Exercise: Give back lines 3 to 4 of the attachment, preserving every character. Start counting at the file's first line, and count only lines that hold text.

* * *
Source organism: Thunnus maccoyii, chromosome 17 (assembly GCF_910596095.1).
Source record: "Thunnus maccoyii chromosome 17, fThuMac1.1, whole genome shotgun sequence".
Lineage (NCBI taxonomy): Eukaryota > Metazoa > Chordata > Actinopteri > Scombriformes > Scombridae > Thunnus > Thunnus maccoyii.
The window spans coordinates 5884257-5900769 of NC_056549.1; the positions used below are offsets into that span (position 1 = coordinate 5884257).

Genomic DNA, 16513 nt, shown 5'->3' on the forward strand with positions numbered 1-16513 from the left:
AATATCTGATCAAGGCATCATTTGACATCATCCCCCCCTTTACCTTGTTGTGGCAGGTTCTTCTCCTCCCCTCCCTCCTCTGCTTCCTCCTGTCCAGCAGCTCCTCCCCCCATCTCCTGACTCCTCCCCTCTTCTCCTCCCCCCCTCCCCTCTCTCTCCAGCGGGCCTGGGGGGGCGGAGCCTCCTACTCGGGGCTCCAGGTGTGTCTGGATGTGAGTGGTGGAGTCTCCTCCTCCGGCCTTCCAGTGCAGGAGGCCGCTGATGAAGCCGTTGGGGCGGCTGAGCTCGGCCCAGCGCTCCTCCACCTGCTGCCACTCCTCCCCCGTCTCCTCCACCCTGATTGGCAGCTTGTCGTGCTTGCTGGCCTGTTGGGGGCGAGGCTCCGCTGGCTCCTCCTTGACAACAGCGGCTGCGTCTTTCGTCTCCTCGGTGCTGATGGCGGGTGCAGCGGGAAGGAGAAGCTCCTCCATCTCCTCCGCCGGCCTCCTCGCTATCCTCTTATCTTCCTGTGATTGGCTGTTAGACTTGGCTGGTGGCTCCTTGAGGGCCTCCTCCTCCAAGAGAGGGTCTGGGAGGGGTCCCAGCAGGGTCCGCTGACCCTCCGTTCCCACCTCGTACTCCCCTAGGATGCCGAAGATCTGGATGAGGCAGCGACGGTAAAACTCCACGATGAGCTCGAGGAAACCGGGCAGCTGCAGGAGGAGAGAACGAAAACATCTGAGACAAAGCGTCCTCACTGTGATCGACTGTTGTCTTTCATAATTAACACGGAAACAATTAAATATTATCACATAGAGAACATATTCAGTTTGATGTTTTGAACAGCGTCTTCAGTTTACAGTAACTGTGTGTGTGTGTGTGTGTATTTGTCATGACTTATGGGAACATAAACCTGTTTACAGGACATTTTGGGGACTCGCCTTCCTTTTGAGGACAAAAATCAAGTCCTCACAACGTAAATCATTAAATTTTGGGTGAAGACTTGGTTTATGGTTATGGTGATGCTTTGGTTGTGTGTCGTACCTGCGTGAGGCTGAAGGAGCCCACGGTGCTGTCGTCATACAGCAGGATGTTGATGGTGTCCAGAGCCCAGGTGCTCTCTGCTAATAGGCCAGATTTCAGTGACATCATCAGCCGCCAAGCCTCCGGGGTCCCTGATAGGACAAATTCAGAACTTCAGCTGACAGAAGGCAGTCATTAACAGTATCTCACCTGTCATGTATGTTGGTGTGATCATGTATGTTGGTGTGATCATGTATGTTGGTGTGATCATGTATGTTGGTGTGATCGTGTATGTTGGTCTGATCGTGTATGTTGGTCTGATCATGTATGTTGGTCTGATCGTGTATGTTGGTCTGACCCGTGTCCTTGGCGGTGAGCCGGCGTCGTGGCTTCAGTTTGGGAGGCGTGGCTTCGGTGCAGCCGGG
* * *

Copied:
Lineage (NCBI taxonomy): Eukaryota > Metazoa > Chordata > Actinopteri > Scombriformes > Scombridae > Thunnus > Thunnus maccoyii.
The window spans coordinates 5884257-5900769 of NC_056549.1; the positions used below are offsets into that span (position 1 = coordinate 5884257).